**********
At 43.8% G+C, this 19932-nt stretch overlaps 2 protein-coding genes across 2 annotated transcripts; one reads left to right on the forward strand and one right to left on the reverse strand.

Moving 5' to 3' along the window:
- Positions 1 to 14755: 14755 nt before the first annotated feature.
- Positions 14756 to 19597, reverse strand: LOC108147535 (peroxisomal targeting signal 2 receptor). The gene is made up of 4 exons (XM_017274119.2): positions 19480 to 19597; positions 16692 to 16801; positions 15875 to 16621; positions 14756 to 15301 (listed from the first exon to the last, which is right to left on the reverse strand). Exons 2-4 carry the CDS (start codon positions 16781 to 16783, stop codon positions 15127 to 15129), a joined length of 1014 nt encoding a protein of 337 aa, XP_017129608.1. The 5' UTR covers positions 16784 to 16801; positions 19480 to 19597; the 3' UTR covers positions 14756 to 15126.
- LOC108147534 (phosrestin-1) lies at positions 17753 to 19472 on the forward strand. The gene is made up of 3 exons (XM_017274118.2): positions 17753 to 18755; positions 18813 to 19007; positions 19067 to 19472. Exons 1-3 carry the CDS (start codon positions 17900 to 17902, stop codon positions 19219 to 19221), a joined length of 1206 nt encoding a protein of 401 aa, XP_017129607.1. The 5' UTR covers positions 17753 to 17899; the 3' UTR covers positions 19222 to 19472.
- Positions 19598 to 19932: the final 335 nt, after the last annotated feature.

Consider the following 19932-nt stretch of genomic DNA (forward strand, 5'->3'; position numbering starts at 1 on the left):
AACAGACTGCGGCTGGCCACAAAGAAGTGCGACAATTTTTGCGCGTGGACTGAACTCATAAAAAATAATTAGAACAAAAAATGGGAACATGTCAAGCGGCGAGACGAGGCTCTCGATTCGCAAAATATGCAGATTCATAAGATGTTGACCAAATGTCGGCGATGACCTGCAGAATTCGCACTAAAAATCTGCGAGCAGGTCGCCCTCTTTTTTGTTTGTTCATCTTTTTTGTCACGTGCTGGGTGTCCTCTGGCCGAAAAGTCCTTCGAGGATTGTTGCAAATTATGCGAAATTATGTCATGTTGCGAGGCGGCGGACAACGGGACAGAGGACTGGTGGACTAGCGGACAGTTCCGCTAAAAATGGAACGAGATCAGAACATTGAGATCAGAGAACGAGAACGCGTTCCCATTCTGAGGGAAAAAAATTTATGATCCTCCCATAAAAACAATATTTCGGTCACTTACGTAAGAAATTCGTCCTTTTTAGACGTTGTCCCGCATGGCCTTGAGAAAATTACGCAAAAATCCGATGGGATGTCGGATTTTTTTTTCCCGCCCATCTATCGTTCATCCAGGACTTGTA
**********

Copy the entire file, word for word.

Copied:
At 43.8% G+C, this 19932-nt stretch overlaps 2 protein-coding genes across 2 annotated transcripts; one reads left to right on the forward strand and one right to left on the reverse strand.

Moving 5' to 3' along the window:
- Positions 1 to 14755: 14755 nt before the first annotated feature.
- Positions 14756 to 19597, reverse strand: LOC108147535 (peroxisomal targeting signal 2 receptor). The gene is made up of 4 exons (XM_017274119.2): positions 19480 to 19597; positions 16692 to 16801; positions 15875 to 16621; positions 14756 to 15301 (listed from the first exon to the last, which is right to left on the reverse strand). Exons 2-4 carry the CDS (start codon positions 16781 to 16783, stop codon positions 15127 to 15129), a joined length of 1014 nt encoding a protein of 337 aa, XP_017129608.1. The 5' UTR covers positions 16784 to 16801; positions 19480 to 19597; the 3' UTR covers positions 14756 to 15126.
- LOC108147534 (phosrestin-1) lies at positions 17753 to 19472 on the forward strand. The gene is made up of 3 exons (XM_017274118.2): positions 17753 to 18755; positions 18813 to 19007; positions 19067 to 19472. Exons 1-3 carry the CDS (start codon positions 17900 to 17902, stop codon positions 19219 to 19221), a joined length of 1206 nt encoding a protein of 401 aa, XP_017129607.1. The 5' UTR covers positions 17753 to 17899; the 3' UTR covers positions 19222 to 19472.
- Positions 19598 to 19932: the final 335 nt, after the last annotated feature.

Consider the following 19932-nt stretch of genomic DNA (forward strand, 5'->3'; position numbering starts at 1 on the left):
AACAGACTGCGGCTGGCCACAAAGAAGTGCGACAATTTTTGCGCGTGGACTGAACTCATAAAAAATAATTAGAACAAAAAATGGGAACATGTCAAGCGGCGAGACGAGGCTCTCGATTCGCAAAATATGCAGATTCATAAGATGTTGACCAAATGTCGGCGATGACCTGCAGAATTCGCACTAAAAATCTGCGAGCAGGTCGCCCTCTTTTTTGTTTGTTCATCTTTTTTGTCACGTGCTGGGTGTCCTCTGGCCGAAAAGTCCTTCGAGGATTGTTGCAAATTATGCGAAATTATGTCATGTTGCGAGGCGGCGGACAACGGGACAGAGGACTGGTGGACTAGCGGACAGTTCCGCTAAAAATGGAACGAGATCAGAACATTGAGATCAGAGAACGAGAACGCGTTCCCATTCTGAGGGAAAAAAATTTATGATCCTCCCATAAAAACAATATTTCGGTCACTTACGTAAGAAATTCGTCCTTTTTAGACGTTGTCCCGCATGGCCTTGAGAAAATTACGCAAAAATCCGATGGGATGTCGGATTTTTTTTTCCCGCCCATCTATCGTTCATCCAGGACTTGTA